Sunday 31 October 2010

The Catholic League and the proposed Ordinariate for Great Britain

At an Extraordinary General Meeting on Saturday 30th October 2010, the historic objectives of the League, namely the union of all Christians with the Apostolic See of Rome - holistic, rather than partial Christian unity - and fellowship among those who profess the Catholic faith, were discussed in the conditions created by likely changes affecting the ability of Anglican members to pursue the practice of the Church's belief and mission within Anglicanism, and the forthcoming foundation of an Ordinariate in Britain to enable Christians of the Anglican tradition to be in full communion with the Catholic Church.

Members of the League are united in affirming these objectives in the service of Christian unity, spiritual renewal and evangelisation, welcoming the provisions Pope Benedict has made and work to support their realisation, at the same time as remaining committed to efforts that support the ongoing and irreversible ecumenical journey of the Anglican Communion and the Roman Catholic Church together towards visible unity in the same faith.

For a deeper exploration of these issues, here is the Statement of the Executive of the League, issued in response to Anglicanorum Coetibus in early 2010.

As the process of the Ordinariate's establishment and consolidation will occur during an extended period, there will be those members who seek admission immediately and those who will wait upon concrete developments over time, both in the life of the Catholic Church in Britain and in the shape of belonging within the Anglican Church.

The following resolutions were made unanimously:
  1. We continue to see the Catholic League as a group for orthodox Anglicans and Roman Catholics focussed on the same faith as set out in the Catechism of the Catholic Church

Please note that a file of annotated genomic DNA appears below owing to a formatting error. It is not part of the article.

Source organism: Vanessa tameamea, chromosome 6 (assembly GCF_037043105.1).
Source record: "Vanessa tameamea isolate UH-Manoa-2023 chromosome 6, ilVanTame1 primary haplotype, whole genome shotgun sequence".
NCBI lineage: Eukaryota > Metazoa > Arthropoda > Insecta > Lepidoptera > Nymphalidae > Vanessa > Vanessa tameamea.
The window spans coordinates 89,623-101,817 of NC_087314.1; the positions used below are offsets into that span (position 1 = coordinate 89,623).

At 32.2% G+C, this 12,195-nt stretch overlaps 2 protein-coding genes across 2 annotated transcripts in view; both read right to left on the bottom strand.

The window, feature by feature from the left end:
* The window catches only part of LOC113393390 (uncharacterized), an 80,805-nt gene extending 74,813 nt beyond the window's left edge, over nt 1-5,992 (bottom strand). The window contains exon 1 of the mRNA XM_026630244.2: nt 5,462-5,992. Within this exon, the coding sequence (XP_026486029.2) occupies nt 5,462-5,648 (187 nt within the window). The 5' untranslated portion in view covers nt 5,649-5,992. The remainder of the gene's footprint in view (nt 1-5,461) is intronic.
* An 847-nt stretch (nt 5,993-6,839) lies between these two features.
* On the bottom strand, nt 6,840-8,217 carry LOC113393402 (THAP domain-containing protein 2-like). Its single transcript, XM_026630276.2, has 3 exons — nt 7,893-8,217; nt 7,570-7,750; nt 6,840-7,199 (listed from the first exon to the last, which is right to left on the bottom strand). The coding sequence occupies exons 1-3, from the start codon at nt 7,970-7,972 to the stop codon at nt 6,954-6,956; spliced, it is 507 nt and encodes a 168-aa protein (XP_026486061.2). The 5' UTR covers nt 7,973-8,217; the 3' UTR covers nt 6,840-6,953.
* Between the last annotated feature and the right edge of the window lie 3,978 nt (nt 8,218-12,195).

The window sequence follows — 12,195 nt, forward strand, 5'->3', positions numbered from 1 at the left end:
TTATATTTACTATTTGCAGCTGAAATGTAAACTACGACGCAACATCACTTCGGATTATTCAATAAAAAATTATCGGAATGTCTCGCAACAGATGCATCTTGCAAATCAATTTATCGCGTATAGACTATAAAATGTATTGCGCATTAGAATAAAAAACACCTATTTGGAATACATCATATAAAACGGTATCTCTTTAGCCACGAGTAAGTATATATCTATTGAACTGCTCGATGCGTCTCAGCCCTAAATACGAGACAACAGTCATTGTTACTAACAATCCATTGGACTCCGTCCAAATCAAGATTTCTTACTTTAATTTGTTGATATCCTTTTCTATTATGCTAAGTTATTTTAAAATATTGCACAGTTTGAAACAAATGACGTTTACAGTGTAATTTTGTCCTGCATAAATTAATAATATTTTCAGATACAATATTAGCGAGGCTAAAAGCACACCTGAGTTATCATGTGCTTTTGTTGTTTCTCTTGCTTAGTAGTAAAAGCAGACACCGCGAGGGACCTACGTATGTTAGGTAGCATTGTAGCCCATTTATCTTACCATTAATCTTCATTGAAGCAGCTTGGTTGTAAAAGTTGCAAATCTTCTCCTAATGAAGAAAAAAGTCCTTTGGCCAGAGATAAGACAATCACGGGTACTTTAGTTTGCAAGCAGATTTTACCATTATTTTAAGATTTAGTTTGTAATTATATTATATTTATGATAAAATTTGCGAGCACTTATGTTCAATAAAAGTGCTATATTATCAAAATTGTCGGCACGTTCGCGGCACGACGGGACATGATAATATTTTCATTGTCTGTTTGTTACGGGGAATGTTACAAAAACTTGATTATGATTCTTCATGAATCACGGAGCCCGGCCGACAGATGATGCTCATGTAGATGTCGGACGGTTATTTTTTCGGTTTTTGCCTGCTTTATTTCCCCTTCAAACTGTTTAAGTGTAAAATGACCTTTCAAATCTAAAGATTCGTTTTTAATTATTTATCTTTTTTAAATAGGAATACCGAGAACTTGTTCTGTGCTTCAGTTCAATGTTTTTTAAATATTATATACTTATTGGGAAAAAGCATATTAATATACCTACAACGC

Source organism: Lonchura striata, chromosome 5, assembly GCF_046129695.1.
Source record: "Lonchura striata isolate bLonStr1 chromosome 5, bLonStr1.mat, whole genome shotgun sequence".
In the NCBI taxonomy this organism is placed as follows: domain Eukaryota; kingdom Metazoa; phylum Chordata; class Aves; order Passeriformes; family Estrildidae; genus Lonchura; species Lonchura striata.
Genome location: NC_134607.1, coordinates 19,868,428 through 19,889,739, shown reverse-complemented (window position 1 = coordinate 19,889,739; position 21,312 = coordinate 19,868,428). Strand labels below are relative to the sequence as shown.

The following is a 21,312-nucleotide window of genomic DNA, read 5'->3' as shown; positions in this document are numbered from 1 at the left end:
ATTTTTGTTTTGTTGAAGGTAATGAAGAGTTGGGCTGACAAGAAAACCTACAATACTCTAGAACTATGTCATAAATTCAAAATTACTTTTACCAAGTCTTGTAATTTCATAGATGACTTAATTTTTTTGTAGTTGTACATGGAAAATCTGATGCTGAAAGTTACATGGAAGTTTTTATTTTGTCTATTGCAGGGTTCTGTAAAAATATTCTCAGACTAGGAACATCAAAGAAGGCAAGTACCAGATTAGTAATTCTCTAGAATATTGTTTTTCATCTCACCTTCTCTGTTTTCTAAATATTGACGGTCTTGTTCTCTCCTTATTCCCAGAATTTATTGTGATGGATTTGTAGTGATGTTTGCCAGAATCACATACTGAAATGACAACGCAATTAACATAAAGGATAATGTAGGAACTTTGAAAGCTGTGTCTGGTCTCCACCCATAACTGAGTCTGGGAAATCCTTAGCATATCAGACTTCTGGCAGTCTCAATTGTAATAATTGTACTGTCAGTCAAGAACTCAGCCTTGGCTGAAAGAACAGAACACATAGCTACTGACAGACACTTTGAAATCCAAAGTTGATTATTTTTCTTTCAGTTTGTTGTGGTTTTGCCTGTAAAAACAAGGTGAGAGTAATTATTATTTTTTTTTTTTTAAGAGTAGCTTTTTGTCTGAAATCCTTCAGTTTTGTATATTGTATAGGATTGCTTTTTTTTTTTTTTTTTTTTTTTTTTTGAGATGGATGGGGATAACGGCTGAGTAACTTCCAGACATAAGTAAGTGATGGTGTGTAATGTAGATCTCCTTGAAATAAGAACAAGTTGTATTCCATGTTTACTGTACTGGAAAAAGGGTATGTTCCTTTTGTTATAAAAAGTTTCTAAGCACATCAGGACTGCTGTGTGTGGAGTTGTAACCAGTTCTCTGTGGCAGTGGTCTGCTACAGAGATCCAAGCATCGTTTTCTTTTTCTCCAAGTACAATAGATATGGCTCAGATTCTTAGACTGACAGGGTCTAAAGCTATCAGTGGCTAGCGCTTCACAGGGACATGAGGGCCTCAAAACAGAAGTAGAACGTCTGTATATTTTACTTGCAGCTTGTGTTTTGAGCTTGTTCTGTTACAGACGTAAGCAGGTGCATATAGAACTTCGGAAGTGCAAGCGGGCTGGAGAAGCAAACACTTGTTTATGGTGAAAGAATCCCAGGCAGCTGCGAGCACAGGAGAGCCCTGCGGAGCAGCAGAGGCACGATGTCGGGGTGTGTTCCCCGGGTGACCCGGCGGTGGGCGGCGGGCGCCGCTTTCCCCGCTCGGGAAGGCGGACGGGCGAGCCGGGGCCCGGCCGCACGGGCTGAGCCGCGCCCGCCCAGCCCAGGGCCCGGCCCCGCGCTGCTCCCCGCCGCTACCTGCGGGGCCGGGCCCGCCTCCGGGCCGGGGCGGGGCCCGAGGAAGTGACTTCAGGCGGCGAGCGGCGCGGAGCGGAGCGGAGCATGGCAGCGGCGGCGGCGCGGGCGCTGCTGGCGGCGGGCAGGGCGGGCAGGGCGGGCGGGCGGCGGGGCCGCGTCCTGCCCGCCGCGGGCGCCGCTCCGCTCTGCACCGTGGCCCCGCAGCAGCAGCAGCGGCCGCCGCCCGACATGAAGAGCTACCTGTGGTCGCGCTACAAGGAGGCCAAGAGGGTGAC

2. We will provide support, fellowship and guidance in the current period of discernment for Anglican Christians considering their position
  3. We agree that the League will assist the establishment and development of an Ordinariate in England.
Note: The Catholic League was founded in 1913 as part of a renewed movement within Anglicanism towards corporate reunion of the Church of England with the See of Peter, promoting the new Church Unity Octave (now the Week of Prayer for Christian Unity) and bearing witness following the 1910 Edinburgh Missionary Conference among Protestant, Reformed and Anglican church leaders that no true programme of unity in mission could exclude reconciliation of all Christians, and that necessarily includes the Catholic Church and the Orthodox Church. Its early figures were involved in the Malines Conversations of the 1920s and its enduring insistence on the principe of corporate reunion laid the foundations for the visits of Archbishops Fisher and Ramsey to Rome and the ensuing Anglican-Roman Catholic International Commission. Within the Anglican world it was influential in the widespread adoption of the reforms and teaching of the Second Vatican Council, especially in liturgical and pastoral renewal, contributing more widely to the Anglican liturgical movement. For decades it has been an ecumenical society promoting Catholic principles of promoting Christian unity, not least in its dialogue with the Anglican Communion through ARCIC and other efforts towards reconciliation and understanding, not least the Anglican Centre in Rome.

Saturday 23 October 2010

Fr Brooke Kingsmill-Lunn, past Priest Director, receives award

Fr Brooke Lunn, our past Priest Director and long serving editor of The Messenger, recently received the first award of the Imperial College Medal, in recognition of his 57 years of service to London's leading science and engineering university, where he has charge of the Queen's Tower, from which the College's ring of 10 bells, which were hung in honour of Princess Alexandra, wife of the future King Edward VII. The bells are rung on the anniversary of the Sovereign's Accession, Royal birthdays, and the principal dates in the College's year.

The Imperial College grew out of the old Imperial Institute, now the Commonwealth Institute, for the international promotion of science and techonology, public health, good governance, trade and commerce, and these concerns still form its main faculties. The ringing of the bells is entrusted to the Ancient Society of College Youths, founded in 1637 to promote the practice and science of bell ringing, of which Fr Lunn is past Master. He has been involved at the Tower since 1953, captaining the ringers since 1976.
We warmly congratulate Father Brooke.